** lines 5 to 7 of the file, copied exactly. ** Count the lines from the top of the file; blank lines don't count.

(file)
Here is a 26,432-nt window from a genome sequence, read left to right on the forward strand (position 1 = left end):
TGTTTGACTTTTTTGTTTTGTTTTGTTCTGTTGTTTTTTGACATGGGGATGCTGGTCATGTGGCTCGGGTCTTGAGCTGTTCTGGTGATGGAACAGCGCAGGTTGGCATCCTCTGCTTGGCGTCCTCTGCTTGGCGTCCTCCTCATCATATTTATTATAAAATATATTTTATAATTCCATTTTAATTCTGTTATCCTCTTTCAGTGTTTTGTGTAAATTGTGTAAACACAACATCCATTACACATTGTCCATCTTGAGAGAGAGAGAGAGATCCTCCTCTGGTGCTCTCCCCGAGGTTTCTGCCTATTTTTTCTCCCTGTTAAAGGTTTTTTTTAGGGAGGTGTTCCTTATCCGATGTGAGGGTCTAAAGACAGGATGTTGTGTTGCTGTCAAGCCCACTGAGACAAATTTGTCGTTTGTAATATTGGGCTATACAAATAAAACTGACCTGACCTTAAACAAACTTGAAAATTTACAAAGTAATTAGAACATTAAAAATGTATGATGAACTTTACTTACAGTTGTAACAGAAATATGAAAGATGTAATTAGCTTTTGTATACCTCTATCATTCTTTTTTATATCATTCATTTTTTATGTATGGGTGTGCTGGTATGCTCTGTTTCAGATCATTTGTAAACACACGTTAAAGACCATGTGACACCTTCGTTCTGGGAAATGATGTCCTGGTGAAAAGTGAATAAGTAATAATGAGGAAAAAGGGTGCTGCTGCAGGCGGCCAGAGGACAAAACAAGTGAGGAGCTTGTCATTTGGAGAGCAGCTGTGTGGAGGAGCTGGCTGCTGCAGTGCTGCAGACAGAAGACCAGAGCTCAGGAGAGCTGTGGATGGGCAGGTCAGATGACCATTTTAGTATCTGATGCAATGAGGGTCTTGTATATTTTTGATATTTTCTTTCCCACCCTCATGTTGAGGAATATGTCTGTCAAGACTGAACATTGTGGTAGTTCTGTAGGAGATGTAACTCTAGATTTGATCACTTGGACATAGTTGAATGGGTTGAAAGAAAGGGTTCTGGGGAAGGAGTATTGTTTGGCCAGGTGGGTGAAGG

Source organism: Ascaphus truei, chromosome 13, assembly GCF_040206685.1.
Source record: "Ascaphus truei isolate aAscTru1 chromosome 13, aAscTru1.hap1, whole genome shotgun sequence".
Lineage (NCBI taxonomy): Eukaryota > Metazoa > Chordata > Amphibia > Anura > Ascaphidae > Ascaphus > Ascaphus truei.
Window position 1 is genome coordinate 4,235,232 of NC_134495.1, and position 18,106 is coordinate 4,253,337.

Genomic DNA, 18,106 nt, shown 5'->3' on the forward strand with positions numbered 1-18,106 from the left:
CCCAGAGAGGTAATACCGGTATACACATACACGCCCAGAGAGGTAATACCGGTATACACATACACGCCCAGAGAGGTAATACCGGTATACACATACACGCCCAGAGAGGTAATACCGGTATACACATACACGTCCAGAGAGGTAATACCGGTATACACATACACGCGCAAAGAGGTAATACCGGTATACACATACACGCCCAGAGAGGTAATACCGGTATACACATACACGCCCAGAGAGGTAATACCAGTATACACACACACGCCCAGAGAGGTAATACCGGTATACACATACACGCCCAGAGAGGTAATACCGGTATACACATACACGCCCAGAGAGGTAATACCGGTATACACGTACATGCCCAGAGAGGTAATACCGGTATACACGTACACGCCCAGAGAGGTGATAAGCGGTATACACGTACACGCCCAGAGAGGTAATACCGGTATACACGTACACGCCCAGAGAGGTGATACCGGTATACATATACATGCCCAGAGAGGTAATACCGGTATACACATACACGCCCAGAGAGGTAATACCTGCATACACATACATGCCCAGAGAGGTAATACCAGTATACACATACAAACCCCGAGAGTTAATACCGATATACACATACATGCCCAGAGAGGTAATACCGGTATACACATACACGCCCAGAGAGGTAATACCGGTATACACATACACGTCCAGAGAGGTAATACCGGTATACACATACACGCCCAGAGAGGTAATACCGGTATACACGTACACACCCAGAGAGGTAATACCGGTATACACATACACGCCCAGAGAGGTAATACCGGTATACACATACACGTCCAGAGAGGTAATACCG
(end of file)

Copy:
Lineage (NCBI taxonomy): Eukaryota > Metazoa > Chordata > Amphibia > Anura > Ascaphidae > Ascaphus > Ascaphus truei.
Window position 1 is genome coordinate 4,235,232 of NC_134495.1, and position 18,106 is coordinate 4,253,337.

Genomic DNA, 18,106 nt, shown 5'->3' on the forward strand with positions numbered 1-18,106 from the left: